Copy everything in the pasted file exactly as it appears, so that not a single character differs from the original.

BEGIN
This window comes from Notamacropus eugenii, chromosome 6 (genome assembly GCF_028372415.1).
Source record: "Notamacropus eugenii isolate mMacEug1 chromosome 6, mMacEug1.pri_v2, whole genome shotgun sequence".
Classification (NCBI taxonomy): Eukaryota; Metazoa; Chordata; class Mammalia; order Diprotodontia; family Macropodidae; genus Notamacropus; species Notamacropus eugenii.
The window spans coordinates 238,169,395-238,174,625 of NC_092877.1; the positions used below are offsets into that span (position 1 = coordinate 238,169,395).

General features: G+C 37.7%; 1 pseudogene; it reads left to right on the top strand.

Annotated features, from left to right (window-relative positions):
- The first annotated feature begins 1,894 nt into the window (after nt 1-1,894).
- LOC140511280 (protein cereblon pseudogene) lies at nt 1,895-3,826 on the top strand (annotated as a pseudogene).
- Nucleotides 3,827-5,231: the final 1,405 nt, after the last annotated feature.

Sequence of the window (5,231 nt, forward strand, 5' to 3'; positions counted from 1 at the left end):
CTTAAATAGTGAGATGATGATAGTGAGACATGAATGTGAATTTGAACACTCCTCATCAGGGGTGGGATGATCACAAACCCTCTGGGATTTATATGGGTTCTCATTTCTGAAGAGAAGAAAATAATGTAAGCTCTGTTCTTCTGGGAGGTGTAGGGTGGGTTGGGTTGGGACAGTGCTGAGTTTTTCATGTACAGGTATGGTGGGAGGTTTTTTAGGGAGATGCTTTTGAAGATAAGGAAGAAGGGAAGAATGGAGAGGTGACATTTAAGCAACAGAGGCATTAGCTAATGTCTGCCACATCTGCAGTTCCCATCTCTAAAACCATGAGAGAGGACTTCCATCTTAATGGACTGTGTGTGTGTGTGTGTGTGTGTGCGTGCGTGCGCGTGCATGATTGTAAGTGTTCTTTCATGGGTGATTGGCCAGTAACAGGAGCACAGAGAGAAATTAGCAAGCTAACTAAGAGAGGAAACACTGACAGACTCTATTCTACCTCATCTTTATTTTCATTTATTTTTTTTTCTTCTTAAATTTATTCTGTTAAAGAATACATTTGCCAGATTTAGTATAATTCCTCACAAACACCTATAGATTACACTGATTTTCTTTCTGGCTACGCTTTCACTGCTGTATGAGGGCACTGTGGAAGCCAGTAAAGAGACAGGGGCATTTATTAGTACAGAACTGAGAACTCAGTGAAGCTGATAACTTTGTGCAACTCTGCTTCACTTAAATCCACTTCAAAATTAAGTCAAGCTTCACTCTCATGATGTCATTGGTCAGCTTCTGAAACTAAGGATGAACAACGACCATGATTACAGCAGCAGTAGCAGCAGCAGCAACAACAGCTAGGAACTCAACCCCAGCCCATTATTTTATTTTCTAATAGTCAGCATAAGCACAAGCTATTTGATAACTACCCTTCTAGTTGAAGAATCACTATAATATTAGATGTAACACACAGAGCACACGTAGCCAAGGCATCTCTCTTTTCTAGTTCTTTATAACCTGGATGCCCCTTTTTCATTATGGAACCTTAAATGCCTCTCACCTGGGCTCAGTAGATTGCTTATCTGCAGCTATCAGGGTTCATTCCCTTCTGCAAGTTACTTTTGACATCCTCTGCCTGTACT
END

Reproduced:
This window comes from Notamacropus eugenii, chromosome 6 (genome assembly GCF_028372415.1).
Source record: "Notamacropus eugenii isolate mMacEug1 chromosome 6, mMacEug1.pri_v2, whole genome shotgun sequence".
Classification (NCBI taxonomy): Eukaryota; Metazoa; Chordata; class Mammalia; order Diprotodontia; family Macropodidae; genus Notamacropus; species Notamacropus eugenii.
The window spans coordinates 238,169,395-238,174,625 of NC_092877.1; the positions used below are offsets into that span (position 1 = coordinate 238,169,395).

General features: G+C 37.7%; 1 pseudogene; it reads left to right on the top strand.

Annotated features, from left to right (window-relative positions):
- The first annotated feature begins 1,894 nt into the window (after nt 1-1,894).
- LOC140511280 (protein cereblon pseudogene) lies at nt 1,895-3,826 on the top strand (annotated as a pseudogene).
- Nucleotides 3,827-5,231: the final 1,405 nt, after the last annotated feature.

Sequence of the window (5,231 nt, forward strand, 5' to 3'; positions counted from 1 at the left end):
CTTAAATAGTGAGATGATGATAGTGAGACATGAATGTGAATTTGAACACTCCTCATCAGGGGTGGGATGATCACAAACCCTCTGGGATTTATATGGGTTCTCATTTCTGAAGAGAAGAAAATAATGTAAGCTCTGTTCTTCTGGGAGGTGTAGGGTGGGTTGGGTTGGGACAGTGCTGAGTTTTTCATGTACAGGTATGGTGGGAGGTTTTTTAGGGAGATGCTTTTGAAGATAAGGAAGAAGGGAAGAATGGAGAGGTGACATTTAAGCAACAGAGGCATTAGCTAATGTCTGCCACATCTGCAGTTCCCATCTCTAAAACCATGAGAGAGGACTTCCATCTTAATGGACTGTGTGTGTGTGTGTGTGTGTGTGCGTGCGTGCGCGTGCATGATTGTAAGTGTTCTTTCATGGGTGATTGGCCAGTAACAGGAGCACAGAGAGAAATTAGCAAGCTAACTAAGAGAGGAAACACTGACAGACTCTATTCTACCTCATCTTTATTTTCATTTATTTTTTTTTCTTCTTAAATTTATTCTGTTAAAGAATACATTTGCCAGATTTAGTATAATTCCTCACAAACACCTATAGATTACACTGATTTTCTTTCTGGCTACGCTTTCACTGCTGTATGAGGGCACTGTGGAAGCCAGTAAAGAGACAGGGGCATTTATTAGTACAGAACTGAGAACTCAGTGAAGCTGATAACTTTGTGCAACTCTGCTTCACTTAAATCCACTTCAAAATTAAGTCAAGCTTCACTCTCATGATGTCATTGGTCAGCTTCTGAAACTAAGGATGAACAACGACCATGATTACAGCAGCAGTAGCAGCAGCAGCAACAACAGCTAGGAACTCAACCCCAGCCCATTATTTTATTTTCTAATAGTCAGCATAAGCACAAGCTATTTGATAACTACCCTTCTAGTTGAAGAATCACTATAATATTAGATGTAACACACAGAGCACACGTAGCCAAGGCATCTCTCTTTTCTAGTTCTTTATAACCTGGATGCCCCTTTTTCATTATGGAACCTTAAATGCCTCTCACCTGGGCTCAGTAGATTGCTTATCTGCAGCTATCAGGGTTCATTCCCTTCTGCAAGTTACTTTTGACATCCTCTGCCTGTACT